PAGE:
Commissioner candidates address ag issues at forumNov 1, 2012 By Eric Blom, Staff Writer
Multiple use of public lands was a major theme at a forum for county commissioner candidates sponsored by the Fremont County Cattlewomen. Candidates Doug Thompson, Nathan Maxon, Pat Hickerson and Stephanie Kessler attended the forum Oct. 27 at the Riverton Holiday Inn.
Twenty women listened to the candidates speak about agricultural issues. Each candidate introduced him or herself, and then each answered four questions from the moderator, Darling Vaughn, and several from the audience.
The Fremont County Cattlewomen is an organization of women that supports the ranching industry, promotes beef and educates others abut beef products.
Kessler, the Independent challenger in Ward 4, drew the number to speak first.
"I am someone who thinks grazing is important on public lands," she said. "I believe in multiple use absolutely. I don't think you need to require every use on every acre of land."
Ward 5 Republican incumbent Thompson answered questions next.
"That multiple use activity provides our revenue stream," he said.
Thompson also said he wants to get the most compatible uses of public lands.
"There are people who say they are for multiple uses but not for all areas," he said.
Next was Nathan Maxon, Independent challenger for Ward 5.
"My understanding is that (multiple use) is recognition of all the different uses on the public lands and providing a place for them," he said. "These uses need to be managed and planned. There needs to be a place for everything, but not everything can happen in the same place. Responsibly managed and planned grazing does not conflict with many other uses."
Pat Hickerson, the Republican incumbent for Ward 4, spoke last.
"Our (county) land use plan goes through the land use," he said. "We try to define why that's important to our county and explain why we need a reasonable amount of public land for those uses. Then we compare it to whatever is happening in the Federal arena and say 'Hey, you're not accounting for this.'"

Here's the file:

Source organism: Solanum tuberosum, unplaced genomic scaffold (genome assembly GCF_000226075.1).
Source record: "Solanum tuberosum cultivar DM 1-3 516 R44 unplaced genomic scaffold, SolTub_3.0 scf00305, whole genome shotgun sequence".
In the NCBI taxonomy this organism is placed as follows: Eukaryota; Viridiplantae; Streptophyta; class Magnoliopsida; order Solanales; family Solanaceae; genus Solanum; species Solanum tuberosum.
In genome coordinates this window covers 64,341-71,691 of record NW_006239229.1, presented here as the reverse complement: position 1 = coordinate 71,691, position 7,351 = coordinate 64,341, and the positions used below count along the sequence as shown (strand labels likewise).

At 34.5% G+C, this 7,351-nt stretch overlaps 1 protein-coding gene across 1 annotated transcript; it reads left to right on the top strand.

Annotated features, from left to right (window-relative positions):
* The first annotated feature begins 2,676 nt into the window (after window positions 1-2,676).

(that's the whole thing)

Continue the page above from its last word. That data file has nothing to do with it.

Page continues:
The candidates also talked about how they would work with citizens and government agencies around land use.
"You have to represent many diverse interests," Kessler said. "My approach would be to be open to learning from diverse users of public lands. I've seen how intensive oil and gas development can be an exclusive use. I would be careful siting these uses, taking into account how other uses might be diminished."
"A lot of people have characterized the commissioners' position as trying to usurp the federal government," Doug Thompson said. "That's not what we do. We're just asking them to obey their own regulations."
"My understanding of working with (government agencies) is as a cooperator," Maxon said. "The commission's role is in the planning process with agencies."
"I've seen what can happen when you don't work well with the agency," Hickerson said. "So I'm a little more motivated than most to maintain what we have in the agricultural community and maintain access to public land."
Lois Herbst asked the candidates what percentage of the Bureau of Land Management district has a regulation on it.
"Most of the land has some sort of designation," Maxon said. "I believe approximately 50 percent of the field office is open for oil and gas development with little restriction."
"(Restrictions on land) overlap and overlay, so pretty soon it becomes pretty difficult to do what we need," Hickerson said.
"The BLM plan is still a draft," Kessler said. "We're going to see a change."
"I think there's about 5 to 7 percent of BLM land that doesn't have some kind of regulation," Thompson said. "Overlapping regulations and restrictions have a detrimental affect to our economy."
Another audience member asked what role the county commission should play in regard to land use.
Kessler said the commission should ensure that the public has a chance to participate when government agencies make decisions regarding land use.
"They have an obligation to listen to commission," she said.
Thompson pointed to what he had done while in office.
"I wanted to open the process up to the public," he said. "I have open forums with the conservation community, recreation community and user groups."
"I think I would represent all the interests in the city equally," Maxon said. "I'm not going to play favorites."
Deanna Crofts' family owns a cow and calf operation, and she was in the audience Saturday.
"My interest was in hearing all of the candidates," she said.